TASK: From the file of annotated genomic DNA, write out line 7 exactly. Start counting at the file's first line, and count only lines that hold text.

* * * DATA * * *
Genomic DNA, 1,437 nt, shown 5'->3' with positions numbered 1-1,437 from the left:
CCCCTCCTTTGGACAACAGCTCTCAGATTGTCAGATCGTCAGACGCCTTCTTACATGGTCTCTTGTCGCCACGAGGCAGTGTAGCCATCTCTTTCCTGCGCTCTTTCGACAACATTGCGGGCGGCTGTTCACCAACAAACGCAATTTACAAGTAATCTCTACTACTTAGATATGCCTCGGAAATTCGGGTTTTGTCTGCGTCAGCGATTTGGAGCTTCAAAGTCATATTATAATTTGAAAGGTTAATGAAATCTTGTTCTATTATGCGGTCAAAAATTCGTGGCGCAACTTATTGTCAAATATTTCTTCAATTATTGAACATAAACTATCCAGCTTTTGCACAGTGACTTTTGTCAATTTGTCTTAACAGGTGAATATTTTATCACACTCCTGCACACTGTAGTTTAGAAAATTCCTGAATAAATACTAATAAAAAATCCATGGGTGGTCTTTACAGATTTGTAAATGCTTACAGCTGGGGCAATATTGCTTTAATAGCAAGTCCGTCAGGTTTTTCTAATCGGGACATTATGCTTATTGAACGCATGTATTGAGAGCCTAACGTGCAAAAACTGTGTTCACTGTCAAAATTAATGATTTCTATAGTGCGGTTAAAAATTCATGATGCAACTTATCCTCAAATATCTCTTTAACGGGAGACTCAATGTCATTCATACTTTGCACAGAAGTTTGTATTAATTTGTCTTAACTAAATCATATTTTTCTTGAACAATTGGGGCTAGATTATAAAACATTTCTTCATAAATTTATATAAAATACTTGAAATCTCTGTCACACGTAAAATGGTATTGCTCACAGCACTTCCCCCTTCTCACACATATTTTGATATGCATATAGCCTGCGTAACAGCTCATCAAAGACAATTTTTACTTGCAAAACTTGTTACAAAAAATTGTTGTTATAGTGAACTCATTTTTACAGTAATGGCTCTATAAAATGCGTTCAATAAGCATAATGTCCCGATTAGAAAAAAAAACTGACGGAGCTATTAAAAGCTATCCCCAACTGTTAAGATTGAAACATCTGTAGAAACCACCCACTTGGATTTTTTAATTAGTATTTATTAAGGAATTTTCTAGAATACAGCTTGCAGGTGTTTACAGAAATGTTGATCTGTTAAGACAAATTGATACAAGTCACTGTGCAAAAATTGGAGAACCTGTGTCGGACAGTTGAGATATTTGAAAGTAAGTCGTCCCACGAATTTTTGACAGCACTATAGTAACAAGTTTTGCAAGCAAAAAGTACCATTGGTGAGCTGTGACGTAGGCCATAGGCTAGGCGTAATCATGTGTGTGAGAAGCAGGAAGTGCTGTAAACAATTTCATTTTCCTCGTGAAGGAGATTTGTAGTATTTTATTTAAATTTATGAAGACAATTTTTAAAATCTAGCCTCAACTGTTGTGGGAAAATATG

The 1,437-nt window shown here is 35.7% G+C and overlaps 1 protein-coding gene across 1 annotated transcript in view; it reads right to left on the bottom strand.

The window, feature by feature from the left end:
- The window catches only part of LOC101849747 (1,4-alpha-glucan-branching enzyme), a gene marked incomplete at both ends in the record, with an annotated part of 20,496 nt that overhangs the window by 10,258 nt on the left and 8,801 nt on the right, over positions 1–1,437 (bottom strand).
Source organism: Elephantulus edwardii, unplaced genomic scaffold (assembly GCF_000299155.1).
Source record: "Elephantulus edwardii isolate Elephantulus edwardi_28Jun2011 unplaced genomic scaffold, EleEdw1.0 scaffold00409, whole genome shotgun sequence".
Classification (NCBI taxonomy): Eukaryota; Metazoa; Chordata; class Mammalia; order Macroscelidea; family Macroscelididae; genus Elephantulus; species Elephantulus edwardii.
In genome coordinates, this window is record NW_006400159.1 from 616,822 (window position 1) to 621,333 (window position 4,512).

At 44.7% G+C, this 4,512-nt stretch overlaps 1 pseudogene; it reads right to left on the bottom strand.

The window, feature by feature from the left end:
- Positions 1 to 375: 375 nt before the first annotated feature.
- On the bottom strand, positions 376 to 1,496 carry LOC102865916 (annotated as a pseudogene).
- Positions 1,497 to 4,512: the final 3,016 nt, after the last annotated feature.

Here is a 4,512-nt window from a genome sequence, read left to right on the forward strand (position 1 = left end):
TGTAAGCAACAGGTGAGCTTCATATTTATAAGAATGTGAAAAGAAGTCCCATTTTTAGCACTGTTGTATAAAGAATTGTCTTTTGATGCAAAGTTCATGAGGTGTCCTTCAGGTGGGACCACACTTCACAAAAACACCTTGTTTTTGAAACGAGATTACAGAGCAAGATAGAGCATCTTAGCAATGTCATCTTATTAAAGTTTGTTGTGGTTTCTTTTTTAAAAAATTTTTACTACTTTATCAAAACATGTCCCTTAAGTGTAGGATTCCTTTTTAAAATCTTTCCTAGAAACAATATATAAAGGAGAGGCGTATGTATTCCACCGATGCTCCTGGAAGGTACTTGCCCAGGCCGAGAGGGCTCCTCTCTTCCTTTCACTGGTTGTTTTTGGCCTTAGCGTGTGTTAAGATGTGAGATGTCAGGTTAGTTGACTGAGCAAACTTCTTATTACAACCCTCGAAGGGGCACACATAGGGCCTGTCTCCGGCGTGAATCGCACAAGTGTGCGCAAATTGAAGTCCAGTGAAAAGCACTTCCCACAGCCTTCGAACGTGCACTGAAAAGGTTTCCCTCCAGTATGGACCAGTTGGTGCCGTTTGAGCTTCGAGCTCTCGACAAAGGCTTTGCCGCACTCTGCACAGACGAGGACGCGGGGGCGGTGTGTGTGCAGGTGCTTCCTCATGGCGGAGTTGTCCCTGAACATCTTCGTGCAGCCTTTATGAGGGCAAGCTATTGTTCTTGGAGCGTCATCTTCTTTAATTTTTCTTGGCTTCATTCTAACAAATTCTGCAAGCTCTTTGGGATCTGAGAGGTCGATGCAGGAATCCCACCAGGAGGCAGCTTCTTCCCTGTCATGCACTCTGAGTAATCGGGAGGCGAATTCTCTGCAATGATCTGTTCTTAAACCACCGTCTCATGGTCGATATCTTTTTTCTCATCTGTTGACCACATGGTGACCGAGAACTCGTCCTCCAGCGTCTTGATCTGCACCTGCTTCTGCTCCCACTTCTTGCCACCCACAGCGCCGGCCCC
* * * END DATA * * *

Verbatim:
Source record: "Elephantulus edwardii isolate Elephantulus edwardi_28Jun2011 unplaced genomic scaffold, EleEdw1.0 scaffold00409, whole genome shotgun sequence".